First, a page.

Where Love and Justice Meet

Before I start I just want to say Thank you to everyone who has been reading my blog, especially to all those who have taken the time to comment. Thankyou for all the kind words of support and encouragement. I love having the opportunity to write, but I must admit I never really expected anyone else to want to read it. Some of your comments have got me through many a bad week, so thank you, your words count more than you realise.

CAP logoToday I want to write a bit more about CAP and what we do. I realise I’ve got a little sidetracked of late and haven’t told you very much about what my job involves and why we do what we do. The department I work for is called the ‘Creditor Liaison Unit’ (or CLU for short because its a bit of a mouthful). As the name suggests we are the team that works directly with the creditors, we have very little client contact. The debt we handle in CLU is all what’s called secondary debt, that means it’s not secured against anything and you cannot go to prison for not paying it, and includes things like credit cards, most loans and bank debt. The main part of all our jobs is processing the volume of post that comes into CLU, sent in from both the creditors and forwarded from the clients. Last year we dealt with over 200,000 pieces of post, it’s not very glamorous but it is essential. Whether the client is able to repay their debt or they have to pursue insolvency (bankruptcy is one type of insolvency), we communicate with the creditors on the client’s behalf. We set up payment plans, negotiate to stop excessive interest and charges, and fairly distribute the client’s money to each of their creditors. We’re not talking small scale either, last year CLU handled an average of £69 million per month of secondary debt.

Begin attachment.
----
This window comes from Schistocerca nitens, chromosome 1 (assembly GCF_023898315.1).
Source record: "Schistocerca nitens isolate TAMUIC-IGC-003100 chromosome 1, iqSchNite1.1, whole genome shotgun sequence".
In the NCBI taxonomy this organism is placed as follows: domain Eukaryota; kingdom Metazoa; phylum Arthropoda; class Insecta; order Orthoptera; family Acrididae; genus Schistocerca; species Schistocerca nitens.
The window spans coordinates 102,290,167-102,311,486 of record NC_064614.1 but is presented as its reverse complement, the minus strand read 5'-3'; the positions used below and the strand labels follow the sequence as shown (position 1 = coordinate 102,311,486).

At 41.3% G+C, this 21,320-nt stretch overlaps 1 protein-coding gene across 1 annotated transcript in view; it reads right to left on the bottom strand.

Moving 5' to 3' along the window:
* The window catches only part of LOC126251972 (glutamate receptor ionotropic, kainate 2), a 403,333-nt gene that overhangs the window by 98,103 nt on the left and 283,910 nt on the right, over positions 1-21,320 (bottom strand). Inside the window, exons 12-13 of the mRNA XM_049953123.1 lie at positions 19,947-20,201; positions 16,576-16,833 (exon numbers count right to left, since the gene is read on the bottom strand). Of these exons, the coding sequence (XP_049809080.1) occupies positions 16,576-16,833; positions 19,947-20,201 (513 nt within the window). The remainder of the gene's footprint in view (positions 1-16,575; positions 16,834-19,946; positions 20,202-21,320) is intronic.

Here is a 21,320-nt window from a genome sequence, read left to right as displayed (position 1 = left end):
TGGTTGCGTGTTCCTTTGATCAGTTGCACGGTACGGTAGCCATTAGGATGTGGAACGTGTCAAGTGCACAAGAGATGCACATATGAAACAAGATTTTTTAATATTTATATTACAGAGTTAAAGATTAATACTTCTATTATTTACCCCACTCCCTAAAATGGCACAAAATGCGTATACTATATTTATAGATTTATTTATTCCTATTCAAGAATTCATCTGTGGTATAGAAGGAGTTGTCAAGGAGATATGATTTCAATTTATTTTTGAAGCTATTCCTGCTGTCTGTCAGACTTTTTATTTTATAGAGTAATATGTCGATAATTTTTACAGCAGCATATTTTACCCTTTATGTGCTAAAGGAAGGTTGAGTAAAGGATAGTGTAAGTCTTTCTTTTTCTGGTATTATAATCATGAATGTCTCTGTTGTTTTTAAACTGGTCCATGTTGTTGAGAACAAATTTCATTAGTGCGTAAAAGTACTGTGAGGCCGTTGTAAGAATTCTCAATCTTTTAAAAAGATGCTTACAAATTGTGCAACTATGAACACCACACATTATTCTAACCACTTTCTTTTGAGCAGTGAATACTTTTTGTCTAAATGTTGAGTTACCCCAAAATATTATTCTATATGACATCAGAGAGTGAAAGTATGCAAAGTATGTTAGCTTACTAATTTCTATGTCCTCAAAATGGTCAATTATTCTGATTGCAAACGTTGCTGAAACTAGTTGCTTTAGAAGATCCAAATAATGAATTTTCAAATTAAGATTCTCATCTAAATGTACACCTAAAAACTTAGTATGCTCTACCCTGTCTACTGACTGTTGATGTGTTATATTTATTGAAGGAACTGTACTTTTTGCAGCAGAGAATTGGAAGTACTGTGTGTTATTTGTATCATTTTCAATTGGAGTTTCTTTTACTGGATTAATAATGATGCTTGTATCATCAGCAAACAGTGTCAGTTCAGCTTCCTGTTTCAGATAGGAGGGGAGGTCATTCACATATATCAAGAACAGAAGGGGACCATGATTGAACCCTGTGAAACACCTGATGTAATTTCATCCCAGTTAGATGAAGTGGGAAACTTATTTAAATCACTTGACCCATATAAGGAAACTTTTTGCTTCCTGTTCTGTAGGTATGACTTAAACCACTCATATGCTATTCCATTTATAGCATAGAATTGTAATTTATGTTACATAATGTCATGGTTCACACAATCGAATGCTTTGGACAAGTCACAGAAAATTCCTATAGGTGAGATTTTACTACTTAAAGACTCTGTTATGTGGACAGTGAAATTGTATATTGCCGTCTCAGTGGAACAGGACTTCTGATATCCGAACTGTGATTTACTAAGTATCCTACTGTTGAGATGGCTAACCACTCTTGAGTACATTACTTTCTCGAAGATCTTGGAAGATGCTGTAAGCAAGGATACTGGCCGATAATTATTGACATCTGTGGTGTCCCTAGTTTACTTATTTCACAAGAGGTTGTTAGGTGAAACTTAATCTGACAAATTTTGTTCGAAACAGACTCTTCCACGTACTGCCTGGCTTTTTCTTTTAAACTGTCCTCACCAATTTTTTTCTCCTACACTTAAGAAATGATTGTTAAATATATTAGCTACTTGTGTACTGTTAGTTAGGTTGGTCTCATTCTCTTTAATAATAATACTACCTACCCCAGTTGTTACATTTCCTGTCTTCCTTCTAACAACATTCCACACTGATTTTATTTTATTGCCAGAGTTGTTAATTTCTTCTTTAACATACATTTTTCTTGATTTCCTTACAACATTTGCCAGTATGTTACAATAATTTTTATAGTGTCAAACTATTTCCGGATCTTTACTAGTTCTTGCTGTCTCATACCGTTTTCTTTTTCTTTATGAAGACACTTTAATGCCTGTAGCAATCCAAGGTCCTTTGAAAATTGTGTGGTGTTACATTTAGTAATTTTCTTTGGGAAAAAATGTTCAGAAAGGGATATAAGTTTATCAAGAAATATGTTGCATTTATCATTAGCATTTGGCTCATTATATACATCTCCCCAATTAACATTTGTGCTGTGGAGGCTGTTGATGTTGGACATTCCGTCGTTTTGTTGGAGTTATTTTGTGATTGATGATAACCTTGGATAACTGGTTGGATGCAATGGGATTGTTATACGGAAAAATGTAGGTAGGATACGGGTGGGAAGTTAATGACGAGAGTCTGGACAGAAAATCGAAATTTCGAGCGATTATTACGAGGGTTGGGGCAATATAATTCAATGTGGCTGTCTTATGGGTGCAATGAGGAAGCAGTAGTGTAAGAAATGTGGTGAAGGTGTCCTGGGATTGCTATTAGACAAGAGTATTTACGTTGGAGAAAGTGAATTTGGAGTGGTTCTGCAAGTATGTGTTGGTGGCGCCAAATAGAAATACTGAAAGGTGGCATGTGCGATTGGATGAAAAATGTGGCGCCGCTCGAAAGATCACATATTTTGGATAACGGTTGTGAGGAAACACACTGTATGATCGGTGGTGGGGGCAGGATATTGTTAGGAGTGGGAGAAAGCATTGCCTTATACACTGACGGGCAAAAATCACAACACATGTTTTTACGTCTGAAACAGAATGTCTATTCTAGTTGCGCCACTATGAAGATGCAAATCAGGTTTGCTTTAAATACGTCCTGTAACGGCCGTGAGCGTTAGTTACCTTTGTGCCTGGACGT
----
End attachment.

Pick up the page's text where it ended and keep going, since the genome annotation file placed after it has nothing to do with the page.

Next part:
I think what I love about CLU is that we stand in the brink, in between the clients and the creditors. We have the ever present challenge of trying to get a fair deal for the creditors, whilst protecting our clients and releasing them from the burden of constant letters and phone calls. For me CLU is where love and justice meet. Some days the love part is easy, when you read some of the notes on the client’s file and see what a difficult time they’ve had. Other times when you’re unable to do your job because a client isn’t sending in the paperwork, it can be harder. I think it can also be too easy to demonise creditors, assume they are these horrible people who set out to ensnare people. But often the reality is they are just people and companies who offer a service, expecting to be paid, we have a good relationship with most of them. At the end of the day most of the time the client has taken out the credit with full knowledge of the potential consequences, we have to do our best to honour the creditors and try to get their money back. At the same time there has to be justice for our clients who find themselves crippled by debt, completely unable to find their way out. Whatever the decisions were that got them into debt, everyone deserves a second chance. There has to be justice on both sides.